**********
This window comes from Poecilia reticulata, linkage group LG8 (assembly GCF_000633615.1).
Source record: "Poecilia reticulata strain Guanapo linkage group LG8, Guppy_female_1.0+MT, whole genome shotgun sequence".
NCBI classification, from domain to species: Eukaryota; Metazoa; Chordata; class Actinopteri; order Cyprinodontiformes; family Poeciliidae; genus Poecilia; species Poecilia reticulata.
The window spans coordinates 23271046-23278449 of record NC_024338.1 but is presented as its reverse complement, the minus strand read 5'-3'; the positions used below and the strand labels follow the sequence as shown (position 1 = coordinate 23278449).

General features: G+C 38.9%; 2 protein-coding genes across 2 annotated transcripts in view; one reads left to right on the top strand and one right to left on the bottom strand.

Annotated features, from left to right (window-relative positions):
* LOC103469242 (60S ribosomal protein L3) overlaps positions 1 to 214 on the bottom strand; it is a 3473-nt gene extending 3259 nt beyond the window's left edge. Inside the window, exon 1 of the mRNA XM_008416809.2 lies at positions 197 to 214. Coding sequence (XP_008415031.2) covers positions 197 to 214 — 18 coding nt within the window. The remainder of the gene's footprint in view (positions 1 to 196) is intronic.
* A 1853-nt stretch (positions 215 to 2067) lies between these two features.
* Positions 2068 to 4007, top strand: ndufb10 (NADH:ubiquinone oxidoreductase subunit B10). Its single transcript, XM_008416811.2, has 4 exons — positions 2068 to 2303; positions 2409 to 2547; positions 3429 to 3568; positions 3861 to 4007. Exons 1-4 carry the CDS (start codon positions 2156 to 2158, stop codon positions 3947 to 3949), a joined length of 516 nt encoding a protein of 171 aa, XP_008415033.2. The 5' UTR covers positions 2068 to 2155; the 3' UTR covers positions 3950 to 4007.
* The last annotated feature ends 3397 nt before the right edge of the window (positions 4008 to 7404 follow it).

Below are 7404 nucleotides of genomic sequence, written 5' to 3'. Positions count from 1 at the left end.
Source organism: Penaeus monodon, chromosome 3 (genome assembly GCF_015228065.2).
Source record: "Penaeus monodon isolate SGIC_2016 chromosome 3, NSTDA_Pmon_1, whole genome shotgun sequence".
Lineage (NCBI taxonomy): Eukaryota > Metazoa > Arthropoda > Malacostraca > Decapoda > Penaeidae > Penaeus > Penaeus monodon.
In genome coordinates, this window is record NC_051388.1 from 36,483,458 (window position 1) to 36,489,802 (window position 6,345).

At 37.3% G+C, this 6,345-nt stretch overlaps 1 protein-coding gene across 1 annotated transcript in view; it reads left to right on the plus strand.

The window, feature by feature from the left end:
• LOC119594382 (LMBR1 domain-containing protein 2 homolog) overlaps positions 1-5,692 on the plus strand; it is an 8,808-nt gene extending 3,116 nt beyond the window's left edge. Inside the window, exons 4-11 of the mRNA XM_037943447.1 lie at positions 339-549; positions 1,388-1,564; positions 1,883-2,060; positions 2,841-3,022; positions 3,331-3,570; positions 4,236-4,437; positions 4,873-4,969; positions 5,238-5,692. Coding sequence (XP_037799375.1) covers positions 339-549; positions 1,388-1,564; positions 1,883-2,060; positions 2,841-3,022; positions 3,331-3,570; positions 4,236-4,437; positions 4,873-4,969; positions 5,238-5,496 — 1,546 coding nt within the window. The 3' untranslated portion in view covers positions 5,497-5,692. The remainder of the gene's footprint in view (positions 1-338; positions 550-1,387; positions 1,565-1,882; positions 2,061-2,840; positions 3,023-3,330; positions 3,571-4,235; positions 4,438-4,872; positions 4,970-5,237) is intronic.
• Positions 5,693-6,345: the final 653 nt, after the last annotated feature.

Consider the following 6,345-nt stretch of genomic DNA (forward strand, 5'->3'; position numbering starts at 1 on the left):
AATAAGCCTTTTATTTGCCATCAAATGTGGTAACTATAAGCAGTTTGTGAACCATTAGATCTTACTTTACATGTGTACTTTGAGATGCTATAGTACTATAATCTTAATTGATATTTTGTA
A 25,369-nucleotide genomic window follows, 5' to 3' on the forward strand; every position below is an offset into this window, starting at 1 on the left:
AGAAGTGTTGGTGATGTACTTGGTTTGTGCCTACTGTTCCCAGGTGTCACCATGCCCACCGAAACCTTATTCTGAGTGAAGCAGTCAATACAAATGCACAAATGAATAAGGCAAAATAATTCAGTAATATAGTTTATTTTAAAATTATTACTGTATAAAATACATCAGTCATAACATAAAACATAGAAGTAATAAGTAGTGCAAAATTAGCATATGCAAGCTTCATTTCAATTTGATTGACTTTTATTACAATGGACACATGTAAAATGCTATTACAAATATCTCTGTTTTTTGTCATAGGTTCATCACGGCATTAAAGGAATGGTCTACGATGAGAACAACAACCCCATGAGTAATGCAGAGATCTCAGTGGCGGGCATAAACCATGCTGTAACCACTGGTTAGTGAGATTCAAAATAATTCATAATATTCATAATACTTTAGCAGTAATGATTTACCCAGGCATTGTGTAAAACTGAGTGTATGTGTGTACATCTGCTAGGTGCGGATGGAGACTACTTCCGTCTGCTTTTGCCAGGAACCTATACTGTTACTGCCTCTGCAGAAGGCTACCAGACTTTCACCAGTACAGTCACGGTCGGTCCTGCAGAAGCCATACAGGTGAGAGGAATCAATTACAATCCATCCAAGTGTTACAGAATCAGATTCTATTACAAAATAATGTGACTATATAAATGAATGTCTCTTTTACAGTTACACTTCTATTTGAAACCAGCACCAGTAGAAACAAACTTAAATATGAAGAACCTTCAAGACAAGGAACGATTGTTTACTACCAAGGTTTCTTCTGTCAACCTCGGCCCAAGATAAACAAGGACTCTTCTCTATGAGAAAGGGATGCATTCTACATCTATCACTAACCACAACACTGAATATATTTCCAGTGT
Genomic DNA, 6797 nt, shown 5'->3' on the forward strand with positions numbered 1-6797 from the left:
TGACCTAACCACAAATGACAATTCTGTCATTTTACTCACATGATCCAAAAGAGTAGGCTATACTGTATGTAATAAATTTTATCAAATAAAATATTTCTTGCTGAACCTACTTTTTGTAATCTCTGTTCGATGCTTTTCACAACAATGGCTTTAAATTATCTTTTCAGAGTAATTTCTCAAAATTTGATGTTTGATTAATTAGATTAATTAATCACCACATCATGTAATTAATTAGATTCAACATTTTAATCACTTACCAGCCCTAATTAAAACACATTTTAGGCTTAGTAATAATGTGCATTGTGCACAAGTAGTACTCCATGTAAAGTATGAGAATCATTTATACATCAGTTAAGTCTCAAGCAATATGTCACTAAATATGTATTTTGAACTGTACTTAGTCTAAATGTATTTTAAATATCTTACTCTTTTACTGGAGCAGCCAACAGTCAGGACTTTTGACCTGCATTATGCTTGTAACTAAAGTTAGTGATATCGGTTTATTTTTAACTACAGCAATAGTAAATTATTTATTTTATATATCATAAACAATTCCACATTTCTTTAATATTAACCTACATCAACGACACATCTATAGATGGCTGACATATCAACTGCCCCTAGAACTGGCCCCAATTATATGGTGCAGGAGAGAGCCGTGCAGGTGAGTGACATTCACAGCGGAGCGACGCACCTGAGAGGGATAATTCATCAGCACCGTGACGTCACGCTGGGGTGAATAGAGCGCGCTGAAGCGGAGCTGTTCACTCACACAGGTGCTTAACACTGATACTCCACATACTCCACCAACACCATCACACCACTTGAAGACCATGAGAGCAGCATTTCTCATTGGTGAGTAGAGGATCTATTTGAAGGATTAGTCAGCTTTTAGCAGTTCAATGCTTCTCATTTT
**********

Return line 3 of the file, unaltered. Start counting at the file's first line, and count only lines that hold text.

NCBI classification, from domain to species: Eukaryota; Metazoa; Chordata; class Actinopteri; order Cyprinodontiformes; family Poeciliidae; genus Poecilia; species Poecilia reticulata.